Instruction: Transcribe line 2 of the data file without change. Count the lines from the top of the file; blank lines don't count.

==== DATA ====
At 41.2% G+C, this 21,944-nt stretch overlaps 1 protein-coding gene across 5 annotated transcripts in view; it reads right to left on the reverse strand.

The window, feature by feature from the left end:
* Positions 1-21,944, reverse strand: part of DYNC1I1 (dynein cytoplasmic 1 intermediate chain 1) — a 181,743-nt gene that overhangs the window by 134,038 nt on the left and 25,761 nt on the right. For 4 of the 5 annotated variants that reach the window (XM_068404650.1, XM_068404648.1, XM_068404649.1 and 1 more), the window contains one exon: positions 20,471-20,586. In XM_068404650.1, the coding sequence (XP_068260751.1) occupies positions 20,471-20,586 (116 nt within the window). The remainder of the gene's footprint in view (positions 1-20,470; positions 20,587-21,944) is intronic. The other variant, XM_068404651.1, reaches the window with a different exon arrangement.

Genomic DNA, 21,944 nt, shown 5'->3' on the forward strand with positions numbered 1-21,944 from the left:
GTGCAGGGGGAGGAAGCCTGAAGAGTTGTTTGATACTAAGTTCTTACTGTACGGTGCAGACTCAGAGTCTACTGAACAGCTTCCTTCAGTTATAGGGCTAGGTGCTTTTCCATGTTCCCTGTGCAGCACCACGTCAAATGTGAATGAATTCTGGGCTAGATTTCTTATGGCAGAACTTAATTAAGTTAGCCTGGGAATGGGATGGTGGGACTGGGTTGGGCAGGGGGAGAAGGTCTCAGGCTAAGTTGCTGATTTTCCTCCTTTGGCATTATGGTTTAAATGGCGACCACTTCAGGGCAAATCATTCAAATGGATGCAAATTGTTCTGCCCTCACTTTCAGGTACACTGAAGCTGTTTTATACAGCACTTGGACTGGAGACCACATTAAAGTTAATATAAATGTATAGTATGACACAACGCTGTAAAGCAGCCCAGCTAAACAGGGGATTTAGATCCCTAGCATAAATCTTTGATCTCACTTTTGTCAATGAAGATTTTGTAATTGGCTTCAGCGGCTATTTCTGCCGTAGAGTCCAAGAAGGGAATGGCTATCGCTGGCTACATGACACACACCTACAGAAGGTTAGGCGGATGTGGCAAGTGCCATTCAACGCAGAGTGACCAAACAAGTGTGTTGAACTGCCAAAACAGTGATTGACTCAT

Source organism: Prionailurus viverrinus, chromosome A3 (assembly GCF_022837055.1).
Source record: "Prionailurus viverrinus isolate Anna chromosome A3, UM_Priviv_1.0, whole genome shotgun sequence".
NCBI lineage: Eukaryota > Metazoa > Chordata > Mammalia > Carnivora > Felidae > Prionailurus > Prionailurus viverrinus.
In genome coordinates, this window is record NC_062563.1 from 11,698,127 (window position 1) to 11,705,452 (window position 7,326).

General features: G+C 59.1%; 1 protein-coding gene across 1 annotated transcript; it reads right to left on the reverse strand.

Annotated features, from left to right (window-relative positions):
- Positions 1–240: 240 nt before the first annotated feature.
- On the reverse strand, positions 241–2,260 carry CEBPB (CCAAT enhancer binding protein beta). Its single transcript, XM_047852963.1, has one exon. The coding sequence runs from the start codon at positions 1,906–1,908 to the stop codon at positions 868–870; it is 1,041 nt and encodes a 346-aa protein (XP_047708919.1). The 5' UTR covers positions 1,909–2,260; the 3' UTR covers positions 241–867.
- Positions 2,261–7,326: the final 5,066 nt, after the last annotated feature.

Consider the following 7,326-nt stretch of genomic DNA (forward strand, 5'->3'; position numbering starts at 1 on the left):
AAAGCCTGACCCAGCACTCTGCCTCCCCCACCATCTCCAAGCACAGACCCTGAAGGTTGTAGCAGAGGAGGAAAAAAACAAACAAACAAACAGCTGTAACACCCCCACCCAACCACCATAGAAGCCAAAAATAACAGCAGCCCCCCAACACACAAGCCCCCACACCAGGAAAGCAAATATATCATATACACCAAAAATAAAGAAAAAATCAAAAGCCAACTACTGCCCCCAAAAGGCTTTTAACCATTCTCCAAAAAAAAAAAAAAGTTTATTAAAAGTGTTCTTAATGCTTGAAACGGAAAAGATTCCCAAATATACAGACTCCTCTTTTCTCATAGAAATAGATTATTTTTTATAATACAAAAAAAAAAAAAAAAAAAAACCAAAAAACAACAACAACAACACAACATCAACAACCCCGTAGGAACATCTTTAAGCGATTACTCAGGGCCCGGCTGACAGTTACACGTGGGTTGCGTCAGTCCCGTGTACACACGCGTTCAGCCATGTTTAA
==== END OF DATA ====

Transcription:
The window, feature by feature from the left end: